holding that a tax loss carry forward accumulated by the parties constituted a marital asset subject to distribution in their dissolution proceedingSummary of this case from Magee v. Garry-Magee
January 13, 2000
Judgment, Supreme Court, New York County (Jacqueline Silbermann, J.), entered on or about August 31, 1998, which, inter alia, distributed the parties' marital property, and directed defendant to pay plaintiff permanent lifetime maintenance of $5000 a month, child support of $2835 a month, and attorneys' fees, unanimously affirmed, without costs. Order, same court and Justice, entered January 8, 1999, which, inter alia, granted plaintiff judgment in the amount of $155,785.60, representing a tax loss carry forward, unanimously modified, to the extent of reducing judgment to $70,000, and otherwise affirmed, without costs.
Robert Z. Dobrish for Plaintiff-Respondent.
Mathew E. Hoffman for Defendant-Appellant.
WILLIAMS, J.P., ELLERIN, WALLACH, BUCKLEY, FRIEDMAN, JJ.
The record supports the trial court's determination that the appreciation in defendant's IRA and "Aberdeen Account" was passive in nature, and that the valuation of these assets should therefore be made as of the time of trial (see, Greenwald v. Greenwald, 164 A.D.2d 706, 716, lv denied 78 N.Y.2d 855). Furthermore, the IRA was properly valued as of mid-trial, in November 1997, rather than as of the commencement of trial, in August 1997, where the more current valuation was warranted so as to avoid a windfall to defendant. The trial court's rejection of defendant's claim that he actively managed these accounts, largely a finding of credibility, was based on a reasonable view of the evidence, including defendant's own testimony that he scaled back his trading activity after commencement of the action, testimony by plaintiff and the principal at the brokerage firm where defendant traded, and the minimal level of activity in the two accounts after commencement of the action as compared to the activity before commencement of the action.
This bring us to the issue regarding the capital loss carry forward.
Marital property, which is broadly construed to consist of "things of value arising out of the marital relationship", is not a traditional property concept (O'Brien v. O'Brien, 66 N.Y.2d 576, 583; see, e.g., Elkus v. Elkus, 169 A.D.2d 134, lv dismissed 79 N.Y.2d 851). We therefore conclude, as did the trial court, that a capital loss carry forward accumulated by the parties constituted a marital asset subject to distribution ( but see, Cerretani v. Cerretani, 221 A.D.2d 814, 816-817 ). Here, plaintiff's accountant testified that a tax loss carry forward is valuable since it could be used to reduce her tax liability. We disagree, however, with the trial court's conclusion that plaintiff established that the value of this asset was $155,785.60. In this regard, the only definitive value placed on this asset by plaintiff's accountant was $70,000, which represented the reduction in taxes that plaintiff would have had for the years 1996 and 1997. While plaintiff notes that there would still be a balance remaining of the tax loss carry forward that could be used in future years, she fails to identify any testimony by her accountant establishing that value. We note that, to the extent plaintiff's attorneys opined in a post-trial letter that"; [they] believe that [$155,785.60] . . . approximately equals the federal and state tax benefit plaintiff would realize from her share of the carryforward," this was not competent to establish the increased value.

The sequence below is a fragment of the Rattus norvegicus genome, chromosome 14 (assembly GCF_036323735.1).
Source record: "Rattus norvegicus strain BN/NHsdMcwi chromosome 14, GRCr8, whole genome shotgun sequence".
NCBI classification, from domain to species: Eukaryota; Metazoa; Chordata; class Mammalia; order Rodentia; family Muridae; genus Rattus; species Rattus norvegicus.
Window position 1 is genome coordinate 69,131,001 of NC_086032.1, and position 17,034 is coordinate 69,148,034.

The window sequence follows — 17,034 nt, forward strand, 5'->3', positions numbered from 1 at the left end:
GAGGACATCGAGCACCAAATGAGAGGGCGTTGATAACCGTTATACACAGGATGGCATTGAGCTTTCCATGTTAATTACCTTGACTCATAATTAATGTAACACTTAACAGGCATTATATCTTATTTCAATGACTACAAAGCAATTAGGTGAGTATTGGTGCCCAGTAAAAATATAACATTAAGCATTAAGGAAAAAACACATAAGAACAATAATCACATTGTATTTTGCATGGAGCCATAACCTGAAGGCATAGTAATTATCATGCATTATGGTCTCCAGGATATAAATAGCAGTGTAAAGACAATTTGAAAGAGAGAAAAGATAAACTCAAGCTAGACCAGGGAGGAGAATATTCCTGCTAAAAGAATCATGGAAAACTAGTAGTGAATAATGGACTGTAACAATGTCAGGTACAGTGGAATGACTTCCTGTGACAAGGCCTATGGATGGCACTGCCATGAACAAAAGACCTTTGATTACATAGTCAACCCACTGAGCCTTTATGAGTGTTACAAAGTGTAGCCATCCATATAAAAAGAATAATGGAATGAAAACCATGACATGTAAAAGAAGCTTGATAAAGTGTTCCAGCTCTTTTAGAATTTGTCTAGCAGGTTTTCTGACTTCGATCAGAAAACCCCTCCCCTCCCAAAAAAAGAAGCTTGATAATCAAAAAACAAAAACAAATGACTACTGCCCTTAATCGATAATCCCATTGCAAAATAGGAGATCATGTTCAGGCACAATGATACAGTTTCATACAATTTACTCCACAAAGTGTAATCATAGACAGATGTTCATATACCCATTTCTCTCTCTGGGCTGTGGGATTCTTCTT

The award of nondurational monthly maintenance of $5000, after consideration of the factors listed in Domestic Relations Law § 236 Dom. Rel.(B)(6)(a), was an appropriate exercise of discretion. Plaintiff's ability to become self-supporting does not obviate the need for the court to consider the pre-divorce standard of living and is not, in and of itself, a bar to lifetime maintenance (see,Hartog v. Hartog, 85 N.Y.2d 36, 52).
The trial court properly disregarded the child's resources in directing that defendant pay a share of the child's college expenses, upon a finding that the parties never used nor intended to use the child's resources in paying for his college education (see, Malamut v. Malamut, 133 A.D.2d 101, 103). Since plaintiff alone paid for the children's educational expenses, and given defendant's financial resources, it was a proper exercise of discretion not to credit defendant with a reduction in child support now that he too is required to pay for college expenses (see, Matter of Bode v. Bode, 254 A.D.2d 355). In determining that defendant should pay $2835 a month in child support, the court properly set forth the factors considered pursuant to Domestic Relations Law § 240(1-b)(f) in applying the statutory formula to the combined parental income over $80,000. While it is true that the court did not explicitly specify the income it was imputing to each of the parties, the underlying basis for the court's conclusion is apparent from the record.
We have considered defendant's remaining arguments and find them unavailing.
THIS CONSTITUTES THE DECISION AND ORDER OF SUPREME COURT, APPELLATE DIVISION, FIRST DEPARTMENT.